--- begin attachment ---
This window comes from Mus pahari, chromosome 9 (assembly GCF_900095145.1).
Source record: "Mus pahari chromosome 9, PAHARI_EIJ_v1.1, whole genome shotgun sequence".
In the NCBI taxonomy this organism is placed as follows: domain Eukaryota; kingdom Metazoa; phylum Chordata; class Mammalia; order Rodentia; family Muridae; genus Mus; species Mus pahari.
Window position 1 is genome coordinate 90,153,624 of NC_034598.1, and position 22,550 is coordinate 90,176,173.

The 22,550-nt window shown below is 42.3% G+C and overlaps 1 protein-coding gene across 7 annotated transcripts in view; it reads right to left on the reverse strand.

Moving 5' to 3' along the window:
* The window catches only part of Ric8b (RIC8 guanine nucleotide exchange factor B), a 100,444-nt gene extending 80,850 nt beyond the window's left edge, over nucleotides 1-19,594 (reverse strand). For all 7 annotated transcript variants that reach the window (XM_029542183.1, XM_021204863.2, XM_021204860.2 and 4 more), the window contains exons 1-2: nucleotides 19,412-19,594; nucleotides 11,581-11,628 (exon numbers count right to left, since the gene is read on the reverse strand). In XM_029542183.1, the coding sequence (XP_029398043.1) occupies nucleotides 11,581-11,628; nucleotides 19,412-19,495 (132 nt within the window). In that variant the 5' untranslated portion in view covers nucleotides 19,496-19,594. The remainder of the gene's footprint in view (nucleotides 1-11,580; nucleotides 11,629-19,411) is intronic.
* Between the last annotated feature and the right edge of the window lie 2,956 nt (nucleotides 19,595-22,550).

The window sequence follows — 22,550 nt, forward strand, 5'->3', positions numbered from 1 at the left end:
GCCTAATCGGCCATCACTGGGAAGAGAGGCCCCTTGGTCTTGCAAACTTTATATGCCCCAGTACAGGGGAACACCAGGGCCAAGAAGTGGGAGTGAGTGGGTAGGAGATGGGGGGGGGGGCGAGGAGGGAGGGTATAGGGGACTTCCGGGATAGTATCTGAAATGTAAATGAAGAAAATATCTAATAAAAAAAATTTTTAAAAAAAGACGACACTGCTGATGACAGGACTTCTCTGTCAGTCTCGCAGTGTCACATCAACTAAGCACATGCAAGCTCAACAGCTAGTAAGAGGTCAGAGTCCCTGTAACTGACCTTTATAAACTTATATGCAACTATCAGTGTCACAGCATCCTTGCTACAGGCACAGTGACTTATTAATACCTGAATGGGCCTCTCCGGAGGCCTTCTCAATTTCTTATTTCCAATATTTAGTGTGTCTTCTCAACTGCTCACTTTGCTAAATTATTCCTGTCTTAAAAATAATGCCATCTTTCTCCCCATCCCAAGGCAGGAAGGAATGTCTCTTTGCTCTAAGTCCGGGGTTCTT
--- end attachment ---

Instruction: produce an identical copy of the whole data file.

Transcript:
This window comes from Mus pahari, chromosome 9 (assembly GCF_900095145.1).
Source record: "Mus pahari chromosome 9, PAHARI_EIJ_v1.1, whole genome shotgun sequence".
In the NCBI taxonomy this organism is placed as follows: domain Eukaryota; kingdom Metazoa; phylum Chordata; class Mammalia; order Rodentia; family Muridae; genus Mus; species Mus pahari.
Window position 1 is genome coordinate 90,153,624 of NC_034598.1, and position 22,550 is coordinate 90,176,173.

The 22,550-nt window shown below is 42.3% G+C and overlaps 1 protein-coding gene across 7 annotated transcripts in view; it reads right to left on the reverse strand.

Moving 5' to 3' along the window:
* The window catches only part of Ric8b (RIC8 guanine nucleotide exchange factor B), a 100,444-nt gene extending 80,850 nt beyond the window's left edge, over nucleotides 1-19,594 (reverse strand). For all 7 annotated transcript variants that reach the window (XM_029542183.1, XM_021204863.2, XM_021204860.2 and 4 more), the window contains exons 1-2: nucleotides 19,412-19,594; nucleotides 11,581-11,628 (exon numbers count right to left, since the gene is read on the reverse strand). In XM_029542183.1, the coding sequence (XP_029398043.1) occupies nucleotides 11,581-11,628; nucleotides 19,412-19,495 (132 nt within the window). In that variant the 5' untranslated portion in view covers nucleotides 19,496-19,594. The remainder of the gene's footprint in view (nucleotides 1-11,580; nucleotides 11,629-19,411) is intronic.
* Between the last annotated feature and the right edge of the window lie 2,956 nt (nucleotides 19,595-22,550).

The window sequence follows — 22,550 nt, forward strand, 5'->3', positions numbered from 1 at the left end:
GCCTAATCGGCCATCACTGGGAAGAGAGGCCCCTTGGTCTTGCAAACTTTATATGCCCCAGTACAGGGGAACACCAGGGCCAAGAAGTGGGAGTGAGTGGGTAGGAGATGGGGGGGGGGGCGAGGAGGGAGGGTATAGGGGACTTCCGGGATAGTATCTGAAATGTAAATGAAGAAAATATCTAATAAAAAAAATTTTTAAAAAAAGACGACACTGCTGATGACAGGACTTCTCTGTCAGTCTCGCAGTGTCACATCAACTAAGCACATGCAAGCTCAACAGCTAGTAAGAGGTCAGAGTCCCTGTAACTGACCTTTATAAACTTATATGCAACTATCAGTGTCACAGCATCCTTGCTACAGGCACAGTGACTTATTAATACCTGAATGGGCCTCTCCGGAGGCCTTCTCAATTTCTTATTTCCAATATTTAGTGTGTCTTCTCAACTGCTCACTTTGCTAAATTATTCCTGTCTTAAAAATAATGCCATCTTTCTCCCCATCCCAAGGCAGGAAGGAATGTCTCTTTGCTCTAAGTCCGGGGTTCTT